We at Notes From Underground have published more than 1,000 posts during the last seven years. I have voiced my displeasure about the annual gathering in Davos for the past five years (last year’s Davos post is below). My battle cry was (ans continues to be): PEPPER SPRAY DAVOS, a response to the heinous police overreaction to the pepper spraying of University of California–Davis students in November 2011. The police POURED pepper spray onto student protesters, a contemptible act of police brutality. I thought if the UC–Davis students were subjected to such a police response for blocking a sidewalk the crony capitalists of global monopolies are surely worthy of such a contemptuous action. The corporate chieftains and their political sycophants, who exchange “insider views” for large speaking fees (and of course a hope to secure a job after leaving political office), have badly damaged the world.
Archive for the ‘UK’ Category
On Friday, Chair Yellen delivered a speech at the Boston Federal Reserve Conference, “At The Elusive Great Recovery: Causes and Implications for Future Business Cycle Dynamics.” Her speech was titled, “Macroeconomic Research After the Crisis.” My short response to the questions posed by Janet Yellen have been answered by many NON-FED economists and most prominently by Richard Koo in his great work on BALANCE SHEET RECESSIONS. My sense is that the FED is an insular organization and pays little note of those outside its Ivory tower. Yellen’s second question was: “Whether individual differences within broad groups of actors in the economy can influence aggregate economic outcomes–in particular, what effect does heterogeneity have on aggregate demand?” Now, GET REALLY SCARED:
This week brings Prime Minister Abe’s fiscal plan, the Reserve Bank of Australia’s rate decision, the Bank of England’s monetary results and U.S. nonfarm payrolls on Friday. So let’s put some perspective to tonight’s main events. The RBA will announce its overnight interest rate and consensus is calling for a 25 basis point CUT to 1.5%. Analysts believe that the weakness in the natural resource sector is aiding the reduction in capital expenditure. Also, Aussie inflation is at the bottom of the RBA‘s target range, which provides rationale for the RBA. I am not so sure of a CUT for this is coming at the end of Governor Stevens’s term at the RBA. Dr. Phillip Lowe will take over September 16 so this is the penultimate meeting for Mr. Stevens.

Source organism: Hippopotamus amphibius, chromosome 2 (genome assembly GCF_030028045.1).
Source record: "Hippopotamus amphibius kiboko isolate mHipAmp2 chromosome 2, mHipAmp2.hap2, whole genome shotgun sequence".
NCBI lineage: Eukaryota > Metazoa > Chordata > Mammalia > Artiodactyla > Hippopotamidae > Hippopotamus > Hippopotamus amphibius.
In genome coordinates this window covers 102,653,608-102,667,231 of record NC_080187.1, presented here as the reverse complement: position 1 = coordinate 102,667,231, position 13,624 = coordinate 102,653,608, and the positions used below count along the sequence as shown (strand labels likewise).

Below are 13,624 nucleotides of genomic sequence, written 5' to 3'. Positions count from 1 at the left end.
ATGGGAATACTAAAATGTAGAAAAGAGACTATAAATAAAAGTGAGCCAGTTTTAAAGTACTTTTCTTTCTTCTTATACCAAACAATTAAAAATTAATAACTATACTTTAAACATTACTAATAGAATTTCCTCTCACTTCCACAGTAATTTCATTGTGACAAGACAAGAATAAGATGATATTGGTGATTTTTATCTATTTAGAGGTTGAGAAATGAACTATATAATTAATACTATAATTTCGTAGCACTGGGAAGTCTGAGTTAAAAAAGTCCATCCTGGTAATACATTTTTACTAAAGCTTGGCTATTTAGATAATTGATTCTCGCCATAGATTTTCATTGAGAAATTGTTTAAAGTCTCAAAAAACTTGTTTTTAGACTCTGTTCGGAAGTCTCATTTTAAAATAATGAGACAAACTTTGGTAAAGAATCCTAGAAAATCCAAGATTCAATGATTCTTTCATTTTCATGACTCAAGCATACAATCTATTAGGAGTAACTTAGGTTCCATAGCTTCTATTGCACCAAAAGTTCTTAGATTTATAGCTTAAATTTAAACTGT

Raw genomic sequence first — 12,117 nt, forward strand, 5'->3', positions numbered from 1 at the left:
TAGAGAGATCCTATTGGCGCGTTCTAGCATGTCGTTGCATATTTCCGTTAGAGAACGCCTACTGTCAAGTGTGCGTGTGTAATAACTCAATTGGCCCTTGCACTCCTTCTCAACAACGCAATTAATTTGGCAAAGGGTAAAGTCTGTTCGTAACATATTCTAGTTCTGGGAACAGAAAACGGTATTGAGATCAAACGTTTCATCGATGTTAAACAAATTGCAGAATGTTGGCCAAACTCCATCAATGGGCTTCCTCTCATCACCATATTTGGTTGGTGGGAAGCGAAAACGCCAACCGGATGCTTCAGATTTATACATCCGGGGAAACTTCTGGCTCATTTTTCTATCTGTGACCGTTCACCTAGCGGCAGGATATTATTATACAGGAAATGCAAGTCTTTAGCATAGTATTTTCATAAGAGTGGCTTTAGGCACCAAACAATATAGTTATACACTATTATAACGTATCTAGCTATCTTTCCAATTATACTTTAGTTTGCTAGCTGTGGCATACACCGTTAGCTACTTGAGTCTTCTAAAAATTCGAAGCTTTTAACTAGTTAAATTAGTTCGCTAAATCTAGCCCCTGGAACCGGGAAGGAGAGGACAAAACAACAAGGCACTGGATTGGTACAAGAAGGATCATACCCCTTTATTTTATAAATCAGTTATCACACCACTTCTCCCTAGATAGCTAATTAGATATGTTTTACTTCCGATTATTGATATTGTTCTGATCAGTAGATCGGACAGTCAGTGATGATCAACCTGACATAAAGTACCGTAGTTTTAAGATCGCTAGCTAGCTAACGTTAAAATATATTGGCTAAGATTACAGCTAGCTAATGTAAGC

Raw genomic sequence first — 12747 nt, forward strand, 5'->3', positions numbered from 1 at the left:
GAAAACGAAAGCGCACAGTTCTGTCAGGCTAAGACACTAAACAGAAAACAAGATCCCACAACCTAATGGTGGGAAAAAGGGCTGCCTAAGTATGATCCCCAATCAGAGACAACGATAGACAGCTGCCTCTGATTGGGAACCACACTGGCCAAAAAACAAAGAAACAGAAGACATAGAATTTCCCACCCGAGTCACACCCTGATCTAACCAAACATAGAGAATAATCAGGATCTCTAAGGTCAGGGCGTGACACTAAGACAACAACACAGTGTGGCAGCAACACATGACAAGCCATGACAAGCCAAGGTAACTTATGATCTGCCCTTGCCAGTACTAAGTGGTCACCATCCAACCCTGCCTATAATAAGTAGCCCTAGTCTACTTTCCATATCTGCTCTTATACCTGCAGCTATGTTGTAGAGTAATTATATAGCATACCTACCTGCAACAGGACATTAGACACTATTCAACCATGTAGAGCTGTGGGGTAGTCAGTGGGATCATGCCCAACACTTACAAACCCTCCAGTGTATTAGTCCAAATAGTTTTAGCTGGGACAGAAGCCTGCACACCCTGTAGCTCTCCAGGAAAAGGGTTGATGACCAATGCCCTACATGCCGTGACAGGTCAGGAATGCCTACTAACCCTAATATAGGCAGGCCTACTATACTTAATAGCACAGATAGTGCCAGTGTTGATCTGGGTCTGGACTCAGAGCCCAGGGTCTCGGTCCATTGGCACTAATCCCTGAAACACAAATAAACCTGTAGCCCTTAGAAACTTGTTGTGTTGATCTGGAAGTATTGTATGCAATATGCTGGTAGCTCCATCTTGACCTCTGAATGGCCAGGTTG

Just some summary points as this year the summer doldrums will prove to be anything but:
Notes From Underground (Repost): A Celebration to the End of Q2, “A Single Spark To Light a Prairie Fire” (January 11)June 30, 2016
The world is sitting on piles of tinder. Two of the potential dangers have passed in the last seven days. The Brexit vote has taken place and the Spanish elections have finished without any new disruption to the European political scene. In fact, Spain was interesting as Spanish voters seemed to be afraid of a Brexit-type market reaction and moved more support to the center-right as a vote for the known.